Interested in learning more about marketing accountability and how to implement the appropriate controls and transparency? Contact Don Parsons, Principal at Advertising Audit & Risk Management at [email protected] for a complimentary consultation on this topic.




GM Marketing. Bold Moves or a Business Case for Procurement’s Role in Marketing Services?

31 Jul

General Motors and its CMO just parted ways, suddenly and unceremoniously.  The Wall Street Journal, which broke the story, cited sources “familiar with the matter” when suggesting that the CMO had failed to “adequately appraise the financial details of a recent British soccer sponsorship deal.”  Of note, under that multi-year deal, GM will allegedly pay Manchester United up to $600 million over a seven-year period for Chevrolet to become the club’s jersey sponsor, which includes a $100 million “activation” fee.

Without passing judgment on GM, on their recently departed CMO, or on decisions regarding its $4.4 billion global advertising budget, even a casual observer might ask, “What’s up with GM Marketing?”  Prior to appointing Joel Ewanick to head up marketing for the organization in the spring of 2010, GM had gone through three Marketing Chief’s in the prior twelve months.  

In the two years since Mr. Ewanick’s arrival from Nissan, GM’s Marketing Team implemented a number of dramatic changes, including an overhaul of their marketing services agency network.  This included the abrupt termination of Chevrolet’s agency of record Publicis, firing Bartle Bogle Hegarty on the Cadillac account after five short months without a review (they learned of their fate by reading of GM’s move in the press), consolidating global media buying with Aegis’ Carat, and in March of 2012 GM pared their global creative agency network by 70 to 90 shops and awarding the business to a yet to be constructed agency, Commonwealth Detroit. 

Of note, Commonwealth Detroit is the combination of two agencies; Goodby Silverstein & Partners and McCann Erickson from Omnicom Group and IPG respectively and involves recruiting, building and relocating a team of disparate ad professionals from different agency cultures/ backgrounds to the MotorCity to handle GM’s global business.  Certainly a cross-holding company entity is an interesting approach that is historic in both its boldness and scope.  However, the process of nurturing two distinct creative agencies from two separate agency holding companies to share creative responsibilities, revenues and profits is unheralded.  Does anyone remember Dell and Enfatico?  The irony is that Enfatico was created by recruiting top personnel from agency brands all from within the WPP family.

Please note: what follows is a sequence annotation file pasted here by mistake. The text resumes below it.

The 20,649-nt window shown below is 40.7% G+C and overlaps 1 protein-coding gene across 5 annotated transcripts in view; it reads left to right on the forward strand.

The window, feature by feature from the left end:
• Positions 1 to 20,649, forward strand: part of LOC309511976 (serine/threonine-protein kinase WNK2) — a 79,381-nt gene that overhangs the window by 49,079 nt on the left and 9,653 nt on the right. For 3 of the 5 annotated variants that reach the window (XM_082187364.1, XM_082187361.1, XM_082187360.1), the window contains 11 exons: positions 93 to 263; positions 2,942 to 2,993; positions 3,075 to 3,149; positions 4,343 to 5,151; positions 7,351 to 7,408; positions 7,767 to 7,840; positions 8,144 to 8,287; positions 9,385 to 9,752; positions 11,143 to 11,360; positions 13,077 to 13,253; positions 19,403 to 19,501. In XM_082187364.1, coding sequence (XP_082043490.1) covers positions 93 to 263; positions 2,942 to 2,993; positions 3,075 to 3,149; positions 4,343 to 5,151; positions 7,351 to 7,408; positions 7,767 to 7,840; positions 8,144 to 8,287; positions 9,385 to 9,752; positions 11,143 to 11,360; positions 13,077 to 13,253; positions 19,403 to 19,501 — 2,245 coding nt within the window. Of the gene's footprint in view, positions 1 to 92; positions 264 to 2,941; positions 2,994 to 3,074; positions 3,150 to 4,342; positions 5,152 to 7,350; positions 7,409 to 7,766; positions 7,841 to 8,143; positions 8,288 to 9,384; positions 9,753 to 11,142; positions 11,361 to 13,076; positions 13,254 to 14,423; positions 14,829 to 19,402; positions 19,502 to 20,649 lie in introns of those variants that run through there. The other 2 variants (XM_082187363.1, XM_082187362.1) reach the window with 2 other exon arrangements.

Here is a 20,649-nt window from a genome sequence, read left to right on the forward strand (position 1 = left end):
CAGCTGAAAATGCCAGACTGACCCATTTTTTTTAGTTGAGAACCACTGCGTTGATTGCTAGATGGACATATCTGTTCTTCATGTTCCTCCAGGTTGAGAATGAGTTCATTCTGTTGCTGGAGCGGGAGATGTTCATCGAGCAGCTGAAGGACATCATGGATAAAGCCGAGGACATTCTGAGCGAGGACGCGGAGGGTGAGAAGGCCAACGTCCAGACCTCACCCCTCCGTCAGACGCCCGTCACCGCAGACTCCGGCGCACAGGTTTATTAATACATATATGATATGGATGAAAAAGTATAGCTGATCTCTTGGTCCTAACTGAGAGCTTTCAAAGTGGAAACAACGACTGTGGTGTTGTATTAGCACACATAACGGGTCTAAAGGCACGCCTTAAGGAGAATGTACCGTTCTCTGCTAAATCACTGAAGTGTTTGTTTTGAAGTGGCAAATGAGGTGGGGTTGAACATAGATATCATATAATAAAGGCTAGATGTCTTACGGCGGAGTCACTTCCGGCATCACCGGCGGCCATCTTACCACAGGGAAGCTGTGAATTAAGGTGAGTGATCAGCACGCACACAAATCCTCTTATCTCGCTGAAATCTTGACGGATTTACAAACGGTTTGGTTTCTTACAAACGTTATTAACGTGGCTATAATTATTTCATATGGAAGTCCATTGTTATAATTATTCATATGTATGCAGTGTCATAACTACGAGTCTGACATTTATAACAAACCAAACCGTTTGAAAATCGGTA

Any change in agency alignment is challenging.  Change of this magnitude in an organization’s marketing agency network is both difficult and risky.  Often done under the guise of future “expense reduction” the measures used to forecast those savings typically don’t hold water.  The reason being is that they often fail to account for factors ranging from the cost to unwind the incumbent relationships to the impact of new agency learning curves on account assimilation to the risks this can present to the advertiser on the demand generation side of the ledger. 

According to Bloomberg News, GM posted a global sales increase of just over 2.9% during the first half of 2012 while rival Toyota grew 34.0%, putting Toyota on pace to reclaim the global sales lead this year in the wake of last year’s tsunami in Japan.  In the U.S., GM’s sales rose by approximately 4.0%, in a category that grew 15.0%.  According to Autodata Corp, GM’s first-half U.S. market share fell to 18.1 percent from 19.9 percent a year earlier.  What is the value of a share point you ask?  The answer:  $910 million according to IBISWorld’s Car & Automobile Manufacturing market research report in which they forecast the U.S. automotive market will achieve $91 billion in revenue in 2012.

So what are the chances for success?  Time will tell.  We certainly wish GM and their interim CMO well in addressing the challenges associated with the breadth and depth of changes to their agency roster and the attendant impact on marketing strategy development and execution.  Let’s hope that a sense of reason governs their moves going forward and that the change at the CMO level doesn’t usher in another round of changes in their agency network.  The costs are too high and the risks too great.  While it wasn’t that long ago that GM severed ties with its century old agency of record, Campbell-Ewald, it seems like an eternity.  Interested in reading more on this subject?  Check out the coverage in Automotive News.